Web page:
Nature informs us of our limitations in many other ways, too. Confined within our bodies, we discover how needy we really are. We must eat, drink water, and eliminate our bodies’ waste products; we must, we must, we must. Just as the flower must bloom, our nature is to be who we are.
These existential realities lead back to the idea of meaning in life. Frankl (1984) discusses meaning in relation to death. Another author, Bill McKibben, links death to heroism: “Without the possibility of death, heroism would disappear — and heroism has always been one of the deeply human callings (McKibben, 2003, p. 159).”
Monuments are built to honor heroes of all kinds: political leaders, scientists, artists, soldiers, social activists, and more. Yet the hero is a human being, fallible and sometimes weak. Martin Luther King, Jr. was named after a famous theologian who accomplished many heroic feats, yet his anti-Semitism remains evident. I’m sure the doctor who saved my life at birth has his foibles and weaknesses, too. But it takes nothing away from what he did on that day of my birth. The homeless veterans who are served by the VA medical system, in particular the ones who become peer specialists, are heroes.
You and I and each person who chooses to face reality with dignity, however grim or unbearable it might seem at times, are heroes, too. If we do not view ourselves as such, we might not recognize the opportunities for heroism that enter our lives. A healthy balance of appreciation for all heroes — past and present, ourselves included — will help us appreciate also the necessary process one must go through to achieve that status and reap its rewards. Like the tightrope walker who beams triumphantly at his audience upon reaching the end of the rope, the ordinary person can achieve a similar satisfaction at his own conduct when he: first, observes and recognizes how it is chosen and second, exercises restraint and measured judgment of what he comes to observe. All it takes is focus and attention to detail, with a goal in mind.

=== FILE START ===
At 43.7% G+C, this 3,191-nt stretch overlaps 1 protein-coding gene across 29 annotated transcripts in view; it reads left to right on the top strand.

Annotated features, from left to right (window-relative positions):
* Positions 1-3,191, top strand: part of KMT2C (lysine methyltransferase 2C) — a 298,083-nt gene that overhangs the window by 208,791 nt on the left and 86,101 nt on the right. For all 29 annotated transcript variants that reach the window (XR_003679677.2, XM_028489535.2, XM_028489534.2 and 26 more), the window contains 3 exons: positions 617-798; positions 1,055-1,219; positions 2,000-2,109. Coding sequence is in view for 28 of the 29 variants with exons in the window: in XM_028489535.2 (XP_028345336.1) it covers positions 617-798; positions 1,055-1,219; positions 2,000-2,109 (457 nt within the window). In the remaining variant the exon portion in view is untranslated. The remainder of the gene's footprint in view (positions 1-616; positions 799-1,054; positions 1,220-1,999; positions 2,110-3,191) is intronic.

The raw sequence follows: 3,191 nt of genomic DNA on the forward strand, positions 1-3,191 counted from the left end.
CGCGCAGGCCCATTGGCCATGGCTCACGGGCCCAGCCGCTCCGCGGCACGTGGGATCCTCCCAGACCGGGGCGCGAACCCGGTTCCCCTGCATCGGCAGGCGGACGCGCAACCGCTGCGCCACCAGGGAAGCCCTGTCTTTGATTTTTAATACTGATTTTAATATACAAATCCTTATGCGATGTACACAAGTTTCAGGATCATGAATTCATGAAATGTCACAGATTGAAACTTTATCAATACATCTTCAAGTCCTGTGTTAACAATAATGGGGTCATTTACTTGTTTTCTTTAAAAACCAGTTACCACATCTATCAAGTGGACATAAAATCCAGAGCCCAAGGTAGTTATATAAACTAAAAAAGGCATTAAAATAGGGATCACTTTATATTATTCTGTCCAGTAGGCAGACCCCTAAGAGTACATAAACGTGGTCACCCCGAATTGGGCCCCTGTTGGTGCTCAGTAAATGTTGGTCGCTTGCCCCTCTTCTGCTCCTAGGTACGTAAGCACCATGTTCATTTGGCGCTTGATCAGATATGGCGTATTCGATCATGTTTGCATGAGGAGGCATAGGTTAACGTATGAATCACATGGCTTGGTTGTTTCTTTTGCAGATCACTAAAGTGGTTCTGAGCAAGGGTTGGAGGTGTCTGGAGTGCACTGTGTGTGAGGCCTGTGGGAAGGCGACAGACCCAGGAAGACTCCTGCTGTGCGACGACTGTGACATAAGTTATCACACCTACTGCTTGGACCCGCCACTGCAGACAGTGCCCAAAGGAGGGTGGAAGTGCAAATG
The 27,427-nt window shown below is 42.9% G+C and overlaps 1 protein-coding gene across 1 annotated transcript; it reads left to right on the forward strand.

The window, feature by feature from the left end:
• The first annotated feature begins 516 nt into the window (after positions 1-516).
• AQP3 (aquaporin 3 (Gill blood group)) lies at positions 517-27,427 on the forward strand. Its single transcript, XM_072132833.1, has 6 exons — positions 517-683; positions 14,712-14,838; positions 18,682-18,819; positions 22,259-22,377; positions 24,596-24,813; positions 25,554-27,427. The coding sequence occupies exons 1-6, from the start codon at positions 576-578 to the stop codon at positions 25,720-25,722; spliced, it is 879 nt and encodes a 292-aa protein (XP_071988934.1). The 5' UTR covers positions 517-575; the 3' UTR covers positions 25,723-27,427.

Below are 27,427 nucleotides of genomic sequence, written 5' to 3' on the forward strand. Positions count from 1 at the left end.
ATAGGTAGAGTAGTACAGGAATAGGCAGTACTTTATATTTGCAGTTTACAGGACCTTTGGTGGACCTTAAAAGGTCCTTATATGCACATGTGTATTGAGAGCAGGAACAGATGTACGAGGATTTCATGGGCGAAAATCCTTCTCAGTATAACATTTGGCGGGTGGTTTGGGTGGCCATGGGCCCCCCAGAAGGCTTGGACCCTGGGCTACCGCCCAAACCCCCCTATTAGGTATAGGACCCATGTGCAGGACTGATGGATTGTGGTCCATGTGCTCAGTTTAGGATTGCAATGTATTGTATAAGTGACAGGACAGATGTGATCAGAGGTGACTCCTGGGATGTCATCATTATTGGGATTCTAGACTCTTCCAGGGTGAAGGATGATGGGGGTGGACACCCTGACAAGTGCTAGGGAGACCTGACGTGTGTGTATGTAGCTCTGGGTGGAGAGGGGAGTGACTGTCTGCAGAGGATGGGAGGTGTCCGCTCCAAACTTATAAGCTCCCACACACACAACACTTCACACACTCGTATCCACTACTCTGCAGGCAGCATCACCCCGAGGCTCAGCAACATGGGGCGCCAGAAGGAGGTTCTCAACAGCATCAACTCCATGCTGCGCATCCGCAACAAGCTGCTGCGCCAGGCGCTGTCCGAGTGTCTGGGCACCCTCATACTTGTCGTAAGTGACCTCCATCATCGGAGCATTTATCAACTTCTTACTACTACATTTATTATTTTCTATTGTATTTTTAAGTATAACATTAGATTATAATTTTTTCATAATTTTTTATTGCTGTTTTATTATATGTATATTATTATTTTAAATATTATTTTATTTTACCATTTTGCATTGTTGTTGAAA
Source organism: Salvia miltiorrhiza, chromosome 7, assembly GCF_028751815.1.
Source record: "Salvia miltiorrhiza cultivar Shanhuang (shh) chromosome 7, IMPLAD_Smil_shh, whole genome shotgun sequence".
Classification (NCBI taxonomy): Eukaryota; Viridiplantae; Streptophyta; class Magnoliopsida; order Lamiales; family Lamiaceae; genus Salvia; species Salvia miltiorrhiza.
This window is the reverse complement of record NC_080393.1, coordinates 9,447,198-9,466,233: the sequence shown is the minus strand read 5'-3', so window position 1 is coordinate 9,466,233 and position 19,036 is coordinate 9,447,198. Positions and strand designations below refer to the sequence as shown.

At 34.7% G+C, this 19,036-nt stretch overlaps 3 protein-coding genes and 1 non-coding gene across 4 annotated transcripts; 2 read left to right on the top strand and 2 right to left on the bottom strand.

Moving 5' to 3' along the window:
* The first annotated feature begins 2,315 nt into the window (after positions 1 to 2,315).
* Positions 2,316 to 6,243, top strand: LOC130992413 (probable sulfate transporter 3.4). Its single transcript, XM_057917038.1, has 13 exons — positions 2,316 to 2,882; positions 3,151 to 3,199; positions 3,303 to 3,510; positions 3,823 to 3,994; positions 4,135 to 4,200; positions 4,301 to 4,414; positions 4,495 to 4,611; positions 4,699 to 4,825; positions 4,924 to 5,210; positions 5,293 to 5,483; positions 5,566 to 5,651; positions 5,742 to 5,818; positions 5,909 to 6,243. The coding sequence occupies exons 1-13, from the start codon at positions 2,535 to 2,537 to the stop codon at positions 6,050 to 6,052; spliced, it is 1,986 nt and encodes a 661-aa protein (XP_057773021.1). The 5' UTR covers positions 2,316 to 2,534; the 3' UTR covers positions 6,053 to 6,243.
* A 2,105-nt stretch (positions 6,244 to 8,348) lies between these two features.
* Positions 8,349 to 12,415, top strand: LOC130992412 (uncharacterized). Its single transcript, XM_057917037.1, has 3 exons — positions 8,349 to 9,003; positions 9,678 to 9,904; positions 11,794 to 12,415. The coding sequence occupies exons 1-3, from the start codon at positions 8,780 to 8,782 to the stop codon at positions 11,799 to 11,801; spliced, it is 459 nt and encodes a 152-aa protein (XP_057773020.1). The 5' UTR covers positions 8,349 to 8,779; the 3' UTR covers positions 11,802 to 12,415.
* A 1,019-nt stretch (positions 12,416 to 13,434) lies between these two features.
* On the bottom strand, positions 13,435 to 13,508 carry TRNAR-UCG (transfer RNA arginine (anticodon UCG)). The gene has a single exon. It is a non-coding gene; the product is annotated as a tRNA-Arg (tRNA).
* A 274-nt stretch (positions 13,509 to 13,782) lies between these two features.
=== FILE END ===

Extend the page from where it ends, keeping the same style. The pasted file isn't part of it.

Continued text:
Frankl, V.E. (1984). Man’s Search for Meaning: An Introduction to Logotherapy (Touchstone ed.). New York: Simon & Schuster, Inc.
Hillman, J. (2004). A Terrible Love of War. New York: The Penguin Press.
Hirsch, E. (2003). The Demon and the Angel: Searching for the Source of Artistic Inspiration (First Harvest ed.). Orlando, FL: Harcourt, Inc.
McKibben, B. (2003). Enough: Staying Human in an Engineered Age. New York: Owl Books, Henry Holt and Company, LLC.
Pickett, Joseph P. (Ed. Et al.). (2002). The American Heritage College Dictionary (4th ed.). Boston, MA: Houghton Mifflin Company.
Rosenberg, M.B. (2005). Nonviolent Communication: A Language of Life (2nd ed.). Encinitas, CA: PuddleDancer Press.
Santrock, J.W. (2006). Life-Span Development (10th ed.). New York: McGraw-Hill Companies, Inc.
Schneider, P. (2003). Writing Alone and with Others. New York: Oxford University Press, Inc.